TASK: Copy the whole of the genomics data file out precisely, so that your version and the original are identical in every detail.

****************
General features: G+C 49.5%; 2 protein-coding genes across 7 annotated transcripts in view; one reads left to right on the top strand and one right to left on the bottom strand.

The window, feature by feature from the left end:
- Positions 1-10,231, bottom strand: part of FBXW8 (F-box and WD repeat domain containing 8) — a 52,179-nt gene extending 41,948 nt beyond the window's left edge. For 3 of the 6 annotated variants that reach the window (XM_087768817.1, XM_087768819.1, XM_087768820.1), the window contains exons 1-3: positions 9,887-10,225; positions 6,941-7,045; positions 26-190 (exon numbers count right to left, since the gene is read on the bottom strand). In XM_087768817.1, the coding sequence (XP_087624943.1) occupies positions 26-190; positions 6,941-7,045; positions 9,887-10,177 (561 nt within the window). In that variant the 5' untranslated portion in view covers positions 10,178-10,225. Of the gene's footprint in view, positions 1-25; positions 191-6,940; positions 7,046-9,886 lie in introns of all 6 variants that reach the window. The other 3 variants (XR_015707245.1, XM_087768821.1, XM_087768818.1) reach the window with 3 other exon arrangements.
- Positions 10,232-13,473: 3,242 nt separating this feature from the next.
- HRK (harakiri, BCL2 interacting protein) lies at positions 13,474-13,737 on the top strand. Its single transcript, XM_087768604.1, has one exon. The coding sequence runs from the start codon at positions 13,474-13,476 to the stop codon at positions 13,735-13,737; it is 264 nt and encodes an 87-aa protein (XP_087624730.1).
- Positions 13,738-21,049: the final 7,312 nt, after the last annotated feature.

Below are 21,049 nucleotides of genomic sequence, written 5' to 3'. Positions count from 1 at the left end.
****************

General features: G+C 49.5%; 2 protein-coding genes across 7 annotated transcripts in view; one reads left to right on the top strand and one right to left on the bottom strand.

The window, feature by feature from the left end:
- Positions 1-10,231, bottom strand: part of FBXW8 (F-box and WD repeat domain containing 8) — a 52,179-nt gene extending 41,948 nt beyond the window's left edge. For 3 of the 6 annotated variants that reach the window (XM_087768817.1, XM_087768819.1, XM_087768820.1), the window contains exons 1-3: positions 9,887-10,225; positions 6,941-7,045; positions 26-190 (exon numbers count right to left, since the gene is read on the bottom strand). In XM_087768817.1, the coding sequence (XP_087624943.1) occupies positions 26-190; positions 6,941-7,045; positions 9,887-10,177 (561 nt within the window). In that variant the 5' untranslated portion in view covers positions 10,178-10,225. Of the gene's footprint in view, positions 1-25; positions 191-6,940; positions 7,046-9,886 lie in introns of all 6 variants that reach the window. The other 3 variants (XR_015707245.1, XM_087768821.1, XM_087768818.1) reach the window with 3 other exon arrangements.
- Positions 10,232-13,473: 3,242 nt separating this feature from the next.
- HRK (harakiri, BCL2 interacting protein) lies at positions 13,474-13,737 on the top strand. Its single transcript, XM_087768604.1, has one exon. The coding sequence runs from the start codon at positions 13,474-13,476 to the stop codon at positions 13,735-13,737; it is 264 nt and encodes an 87-aa protein (XP_087624730.1).
- Positions 13,738-21,049: the final 7,312 nt, after the last annotated feature.

Below are 21,049 nucleotides of genomic sequence, written 5' to 3'. Positions count from 1 at the left end.